I remember a joke that made the rounds several years back about a hassidic rebbe who once proclaimed to his hassidim that life is like a pretzel. This piece of wisdom generated much excitement among the hassidim, who immediately started to dissect the idea, expand on it and generally bask in the enlightenment brought about by this metaphor. There remained one hassid that was too dull to get it - he spent hours trying to crack through this mystery, asking higher and higher level of hassidim until he had no choice but to ask the rebbe himself. Trembling and uncertain, the hassid explained to the rebbe that he simply did not understand what the rebbe meant. To which the rebbe replied, so maybe it's not like a pretzel.
One of the basic tasks of education is making a difficult idea accessible at the earliest appropriate age. This is done by using terms and concepts already familiar to the target group.
Any mass religion or philosophy, and Judaism in particular, must take necessarily sophisticated concepts and translate them into intellectually digestible material. In fact, Onkelos (Shemot 7:1) seems to indicate that this is the central role of the prophet.
One method used with great historic success in Judaism has been the metaphor. To use one of the most common examples, G-d is referred to as a father and a king. Both of the latter terms were well known to people and were thus useful in understanding various Divine attributes. With the passage of time, however, both the concepts used and the cultural context of metaphor in general has changed.
Living in an era still greatly influenced by scientific thought and method, understanding *how* things work is central to our ability to relate to something. If only for this reason, we need to find more precise metaphors. Beyond this, however, we are living in times where much of realia once assumed to be basic has undergone revolutionary change. While it is obvious that kings (and dictators) do not carry the power they once did, it may require a little more insight to see that fathers are not what they used to be either. Paternal authority, protection, concern and guidance are not things that can be assumed in a growing number of families. As we require more precision, and as classical metaphors become less relevant, our relationship with G-d becomes more strained. Beyond not understanding who or what it is we are working for, the nature of the work itself becomes unclear.
Once the machine had replaced the craftsman, we started becoming more attuned to precision, perfection and unity of outcome. Indeed, the layman is now in a better position to relate to the more sublime attributes of G-d. While this can be developed to augment the idea of G-d as king and to enhance our service through fear, it automatically creates problems in other areas. The nature of prayer is one such area. While Jewish philosophers have long recognized the paradoxical nature of prayer, this realization has crept into the mass cultural subconscious. Simply put, why would a perfect G-d change His plans based on even our most noble desires. Philosophers have the tools to overcome such a paradox - laymen generally do not.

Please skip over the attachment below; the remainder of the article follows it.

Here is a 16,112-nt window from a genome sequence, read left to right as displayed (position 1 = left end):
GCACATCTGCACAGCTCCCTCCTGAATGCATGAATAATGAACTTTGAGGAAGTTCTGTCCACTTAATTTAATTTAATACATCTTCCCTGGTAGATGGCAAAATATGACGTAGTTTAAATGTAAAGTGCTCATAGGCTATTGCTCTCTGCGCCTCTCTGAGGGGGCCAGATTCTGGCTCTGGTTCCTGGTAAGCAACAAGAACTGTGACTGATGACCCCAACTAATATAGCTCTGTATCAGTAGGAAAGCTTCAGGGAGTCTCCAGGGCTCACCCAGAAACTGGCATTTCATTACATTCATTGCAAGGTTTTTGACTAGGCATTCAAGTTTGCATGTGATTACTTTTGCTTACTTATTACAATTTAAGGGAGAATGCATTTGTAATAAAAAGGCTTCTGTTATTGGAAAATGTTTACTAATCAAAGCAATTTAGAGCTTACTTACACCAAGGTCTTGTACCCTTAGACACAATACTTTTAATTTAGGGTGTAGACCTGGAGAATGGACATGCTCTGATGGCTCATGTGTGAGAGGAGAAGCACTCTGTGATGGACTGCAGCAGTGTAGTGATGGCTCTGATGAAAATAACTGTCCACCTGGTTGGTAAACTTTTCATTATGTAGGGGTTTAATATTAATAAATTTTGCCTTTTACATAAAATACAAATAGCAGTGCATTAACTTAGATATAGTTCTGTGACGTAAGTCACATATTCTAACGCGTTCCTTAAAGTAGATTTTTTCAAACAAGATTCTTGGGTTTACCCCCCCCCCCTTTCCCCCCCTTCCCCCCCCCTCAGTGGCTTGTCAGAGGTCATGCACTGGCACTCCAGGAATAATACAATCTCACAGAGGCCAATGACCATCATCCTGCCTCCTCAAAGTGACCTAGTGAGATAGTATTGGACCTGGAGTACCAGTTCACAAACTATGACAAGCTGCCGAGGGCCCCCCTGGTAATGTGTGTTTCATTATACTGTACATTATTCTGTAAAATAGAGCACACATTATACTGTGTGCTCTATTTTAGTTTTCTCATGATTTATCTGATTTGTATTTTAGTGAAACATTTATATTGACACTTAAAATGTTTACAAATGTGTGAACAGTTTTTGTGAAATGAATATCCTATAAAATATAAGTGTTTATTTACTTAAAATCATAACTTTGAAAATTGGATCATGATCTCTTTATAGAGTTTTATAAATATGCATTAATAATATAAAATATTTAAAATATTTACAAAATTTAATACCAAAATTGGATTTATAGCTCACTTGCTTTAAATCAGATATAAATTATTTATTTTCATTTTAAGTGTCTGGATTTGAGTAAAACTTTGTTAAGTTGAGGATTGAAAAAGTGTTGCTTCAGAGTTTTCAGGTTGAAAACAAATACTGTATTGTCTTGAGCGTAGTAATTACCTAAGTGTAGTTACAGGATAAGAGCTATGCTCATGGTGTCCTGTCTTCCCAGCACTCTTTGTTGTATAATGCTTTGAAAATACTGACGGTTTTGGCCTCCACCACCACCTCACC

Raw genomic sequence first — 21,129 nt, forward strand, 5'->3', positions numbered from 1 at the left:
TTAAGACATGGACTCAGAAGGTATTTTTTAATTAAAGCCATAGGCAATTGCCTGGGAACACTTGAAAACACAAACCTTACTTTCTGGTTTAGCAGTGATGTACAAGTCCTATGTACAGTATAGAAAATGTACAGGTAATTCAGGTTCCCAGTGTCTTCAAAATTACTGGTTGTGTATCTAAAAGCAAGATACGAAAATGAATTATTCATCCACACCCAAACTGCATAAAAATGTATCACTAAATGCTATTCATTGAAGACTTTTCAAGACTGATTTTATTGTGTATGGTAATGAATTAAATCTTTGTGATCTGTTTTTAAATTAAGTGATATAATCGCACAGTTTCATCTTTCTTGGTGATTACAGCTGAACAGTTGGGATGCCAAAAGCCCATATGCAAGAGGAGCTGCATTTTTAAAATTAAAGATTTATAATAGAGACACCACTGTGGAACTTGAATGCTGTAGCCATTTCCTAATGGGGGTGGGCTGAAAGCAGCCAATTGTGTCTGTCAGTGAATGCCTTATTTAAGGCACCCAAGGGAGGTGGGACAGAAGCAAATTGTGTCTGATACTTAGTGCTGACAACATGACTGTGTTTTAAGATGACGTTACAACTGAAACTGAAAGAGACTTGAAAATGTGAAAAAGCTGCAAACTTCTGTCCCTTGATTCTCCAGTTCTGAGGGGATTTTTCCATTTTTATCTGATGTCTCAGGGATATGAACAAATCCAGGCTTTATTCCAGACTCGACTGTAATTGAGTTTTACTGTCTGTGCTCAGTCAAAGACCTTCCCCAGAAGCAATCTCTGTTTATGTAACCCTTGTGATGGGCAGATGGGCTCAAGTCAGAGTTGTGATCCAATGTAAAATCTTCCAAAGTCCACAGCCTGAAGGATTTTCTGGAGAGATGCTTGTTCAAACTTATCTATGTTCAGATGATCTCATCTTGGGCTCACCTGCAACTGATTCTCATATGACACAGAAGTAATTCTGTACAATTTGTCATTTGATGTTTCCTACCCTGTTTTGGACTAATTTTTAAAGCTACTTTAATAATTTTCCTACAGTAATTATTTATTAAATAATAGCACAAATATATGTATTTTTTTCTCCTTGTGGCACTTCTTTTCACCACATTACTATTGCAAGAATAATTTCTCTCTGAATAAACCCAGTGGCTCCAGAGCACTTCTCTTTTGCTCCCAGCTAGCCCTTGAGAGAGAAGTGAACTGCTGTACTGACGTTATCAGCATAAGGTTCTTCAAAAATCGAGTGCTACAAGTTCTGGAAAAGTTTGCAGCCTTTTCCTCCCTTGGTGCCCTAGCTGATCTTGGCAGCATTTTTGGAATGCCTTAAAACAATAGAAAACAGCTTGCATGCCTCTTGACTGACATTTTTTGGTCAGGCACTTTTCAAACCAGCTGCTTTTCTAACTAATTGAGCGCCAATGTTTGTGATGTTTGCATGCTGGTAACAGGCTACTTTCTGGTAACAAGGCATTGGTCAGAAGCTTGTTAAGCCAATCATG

Adding to the problem is the growing confusion between the metaphor and the actual message (the mashal and the nemshal). The artificial contemporary preference for the technical (e.g. halacha, science) over the cultural (e.g. agadata, the arts and humanities) encourages us to focus on what was always meant as an educational device and nothing more. Since we feel comfortable in areas that are concrete and masterable, we often learn midrash and classical machshava without understanding. Worse still, once metaphor gets mistaken for essential truth, we enter into very dangerous theological waters. I believe this is precisely the motivation for the halachic limitations placed on the teaching of esoteric knowledge (i.e.kabbala).
The popular spread of kabbala is, likewise, a double-edged sword. Rav Kuk predicted the need to teach kabbala on a mass scale in order to feed the modern need for an explanatory system. While it fills the need to see how things work, it is written in a heavily metaphorical style. As with similar literature, improperly understood, it can obscure our relationship with G-d rather than enlighten it.
I believe that a major key in making classical Judaism consonant with the intellectual needs of modernity is breaking through the metaphor gap. We still need the hassidim's devotion to metaphor, but we also need the lone hassid's quest to understand it, and, not least, the rebbe's frank willingness to admit that life is no longer like a pretzel.